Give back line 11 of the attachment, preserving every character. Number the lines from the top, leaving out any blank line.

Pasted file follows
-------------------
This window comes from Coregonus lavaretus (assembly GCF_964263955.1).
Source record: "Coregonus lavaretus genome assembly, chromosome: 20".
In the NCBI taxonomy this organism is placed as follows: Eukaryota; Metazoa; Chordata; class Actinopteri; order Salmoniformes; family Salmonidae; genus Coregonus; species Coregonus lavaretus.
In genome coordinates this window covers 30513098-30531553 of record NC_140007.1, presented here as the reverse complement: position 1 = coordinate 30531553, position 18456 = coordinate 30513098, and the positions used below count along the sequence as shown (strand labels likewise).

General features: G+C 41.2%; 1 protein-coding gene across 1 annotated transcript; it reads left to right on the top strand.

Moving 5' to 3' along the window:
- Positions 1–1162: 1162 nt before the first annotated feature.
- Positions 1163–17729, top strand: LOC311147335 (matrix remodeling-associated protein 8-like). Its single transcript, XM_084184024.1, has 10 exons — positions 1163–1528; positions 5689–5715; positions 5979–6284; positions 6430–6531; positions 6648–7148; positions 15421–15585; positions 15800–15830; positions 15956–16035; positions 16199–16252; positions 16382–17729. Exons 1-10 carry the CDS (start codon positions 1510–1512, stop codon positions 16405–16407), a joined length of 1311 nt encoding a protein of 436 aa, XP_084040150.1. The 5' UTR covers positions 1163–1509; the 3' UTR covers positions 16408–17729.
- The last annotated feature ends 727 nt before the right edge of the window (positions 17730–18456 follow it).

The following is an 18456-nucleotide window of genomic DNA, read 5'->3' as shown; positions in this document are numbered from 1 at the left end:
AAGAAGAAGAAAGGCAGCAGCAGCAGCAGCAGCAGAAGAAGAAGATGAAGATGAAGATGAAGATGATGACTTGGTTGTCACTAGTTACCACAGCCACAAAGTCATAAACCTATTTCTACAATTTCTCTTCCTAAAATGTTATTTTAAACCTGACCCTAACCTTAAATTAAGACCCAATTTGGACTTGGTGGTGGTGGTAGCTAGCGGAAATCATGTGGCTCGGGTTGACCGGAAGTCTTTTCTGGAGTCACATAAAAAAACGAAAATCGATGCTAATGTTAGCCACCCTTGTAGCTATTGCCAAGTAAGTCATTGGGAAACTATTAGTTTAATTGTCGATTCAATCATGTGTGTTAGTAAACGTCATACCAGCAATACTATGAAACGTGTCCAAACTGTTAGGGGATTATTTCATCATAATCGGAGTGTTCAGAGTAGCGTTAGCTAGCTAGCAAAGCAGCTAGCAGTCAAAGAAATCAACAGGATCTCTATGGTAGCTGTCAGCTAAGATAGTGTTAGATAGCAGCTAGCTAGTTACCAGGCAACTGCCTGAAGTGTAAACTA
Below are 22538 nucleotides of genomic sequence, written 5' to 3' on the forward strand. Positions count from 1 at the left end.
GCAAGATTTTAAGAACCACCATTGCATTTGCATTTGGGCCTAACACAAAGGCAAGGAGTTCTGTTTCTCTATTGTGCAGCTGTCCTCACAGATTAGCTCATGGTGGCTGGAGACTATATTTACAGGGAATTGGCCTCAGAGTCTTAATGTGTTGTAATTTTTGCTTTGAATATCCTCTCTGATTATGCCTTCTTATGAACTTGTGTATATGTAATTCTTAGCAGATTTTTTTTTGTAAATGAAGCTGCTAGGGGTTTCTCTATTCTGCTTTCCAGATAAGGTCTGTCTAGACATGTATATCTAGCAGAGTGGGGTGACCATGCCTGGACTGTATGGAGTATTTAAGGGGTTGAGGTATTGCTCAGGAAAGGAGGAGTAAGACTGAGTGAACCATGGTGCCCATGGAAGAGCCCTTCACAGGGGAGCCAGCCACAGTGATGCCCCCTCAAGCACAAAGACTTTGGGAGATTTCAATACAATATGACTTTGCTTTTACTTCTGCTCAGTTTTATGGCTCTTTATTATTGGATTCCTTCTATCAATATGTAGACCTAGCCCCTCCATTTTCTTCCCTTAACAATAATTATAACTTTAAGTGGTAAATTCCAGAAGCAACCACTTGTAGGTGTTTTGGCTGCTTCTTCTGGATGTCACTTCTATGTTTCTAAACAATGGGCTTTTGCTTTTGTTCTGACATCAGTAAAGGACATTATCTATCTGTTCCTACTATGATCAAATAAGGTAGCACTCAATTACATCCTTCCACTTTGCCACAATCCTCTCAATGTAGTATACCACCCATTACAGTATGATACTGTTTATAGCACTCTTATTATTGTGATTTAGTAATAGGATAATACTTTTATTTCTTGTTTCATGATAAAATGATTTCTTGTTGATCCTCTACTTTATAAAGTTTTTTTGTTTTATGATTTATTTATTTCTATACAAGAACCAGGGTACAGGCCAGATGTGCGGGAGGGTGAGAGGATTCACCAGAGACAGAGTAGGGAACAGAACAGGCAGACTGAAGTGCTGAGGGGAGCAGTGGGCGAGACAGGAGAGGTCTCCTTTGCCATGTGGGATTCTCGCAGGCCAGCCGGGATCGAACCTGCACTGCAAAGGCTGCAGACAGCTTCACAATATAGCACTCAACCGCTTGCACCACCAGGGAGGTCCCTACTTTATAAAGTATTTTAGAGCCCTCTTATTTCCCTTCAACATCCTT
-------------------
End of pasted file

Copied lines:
AAGAAGAAGAAAGGCAGCAGCAGCAGCAGCAGCAGAAGAAGAAGATGAAGATGAAGATGAAGATGATGACTTGGTTGTCACTAGTTACCACAGCCACAAAGTCATAAACCTATTTCTACAATTTCTCTTCCTAAAATGTTATTTTAAACCTGACCCTAACCTTAAATTAAGACCCAATTTGGACTTGGTGGTGGTGGTAGCTAGCGGAAATCATGTGGCTCGGGTTGACCGGAAGTCTTTTCTGGAGTCACATAAAAAAACGAAAATCGATGCTAATGTTAGCCACCCTTGTAGCTATTGCCAAGTAAGTCATTGGGAAACTATTAGTTTAATTGTCGATTCAATCATGTGTGTTAGTAAACGTCATACCAGCAATACTATGAAACGTGTCCAAACTGTTAGGGGATTATTTCATCATAATCGGAGTGTTCAGAGTAGCGTTAGCTAGCTAGCAAAGCAGCTAGCAGTCAAAGAAATCAACAGGATCTCTATGGTAGCTGTCAGCTAAGATAGTGTTAGATAGCAGCTAGCTAGTTACCAGGCAACTGCCTGAAGTGTAAACTA